What did the Governor of the Bank of England think of Goldman Sachs’ plan to wait until the 50p rate is cut in April to pay bonuses? At this morning’s Treasury Select Committee, Mervyn King declined Teresa Pearce’s invitation to label it ‘morally repugnant’ but did declare it ‘depressing’, ‘clumsy’ and ‘lacking in care and attention to how other people might react’. According to the BBC, Goldman Sachs has since decided not to press ahead with the plan — perhaps they heeded King’s warning that ‘in the long-run financial institutions, like all large institutions, do depend on goodwill from the rest of society’.

Here’s the video and transcript of King’s comments:

Teresa Pearce: ‘Sir Mervyn, just as a matter of opinion, on the recent reports of people deferring their bonuses to the 6th of April — do you think that’s ordinary tax planning or do you think that’s morally repugnant?’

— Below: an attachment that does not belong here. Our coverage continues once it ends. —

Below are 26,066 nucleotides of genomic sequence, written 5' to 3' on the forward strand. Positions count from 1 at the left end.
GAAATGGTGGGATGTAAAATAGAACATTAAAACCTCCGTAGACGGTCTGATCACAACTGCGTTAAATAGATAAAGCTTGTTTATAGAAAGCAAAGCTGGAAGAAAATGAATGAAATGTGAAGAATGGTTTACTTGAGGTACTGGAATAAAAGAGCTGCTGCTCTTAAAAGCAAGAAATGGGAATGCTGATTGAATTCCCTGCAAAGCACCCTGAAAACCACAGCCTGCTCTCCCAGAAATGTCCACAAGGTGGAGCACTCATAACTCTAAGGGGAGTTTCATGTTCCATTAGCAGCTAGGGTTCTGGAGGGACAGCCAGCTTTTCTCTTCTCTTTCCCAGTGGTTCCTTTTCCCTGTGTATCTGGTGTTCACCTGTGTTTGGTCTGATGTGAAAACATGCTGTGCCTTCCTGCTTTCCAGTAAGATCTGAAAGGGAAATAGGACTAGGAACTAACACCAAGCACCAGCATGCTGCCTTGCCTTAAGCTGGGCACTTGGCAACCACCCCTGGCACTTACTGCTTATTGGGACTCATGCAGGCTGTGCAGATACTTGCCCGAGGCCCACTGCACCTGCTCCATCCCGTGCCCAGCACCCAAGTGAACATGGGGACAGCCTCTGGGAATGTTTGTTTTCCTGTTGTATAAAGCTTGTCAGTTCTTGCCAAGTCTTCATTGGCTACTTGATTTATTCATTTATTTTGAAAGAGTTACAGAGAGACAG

Mervyn King: ‘Well it’s clearly not unlawful. Investment banks are in a privileged position, because a lot of their compensation comes in the form of a bonus, the timing of which can be adjusted. And I find it a bit depressing that people who earn so much seem to think that it’s even more exciting to adjust the timing of it to get the benefit of a lower tax rate which they will benefit from in the long run to a very great extent, knowing that this must have an impact on the rest of society. Even now it’s the rest of society which is suffering most from the consequences of the financial crisis. I don’t know what will happen — they haven’t made any statement — but I think it would be rather clumsy and lacking in care and attention to how other people might react. And in the long-run financial institutions, like all large institutions, do depend on goodwill from the rest of society.’

Tags: 50p tax, Banks, Bonuses, Mervyn King, Treasury Select Committee, UK politics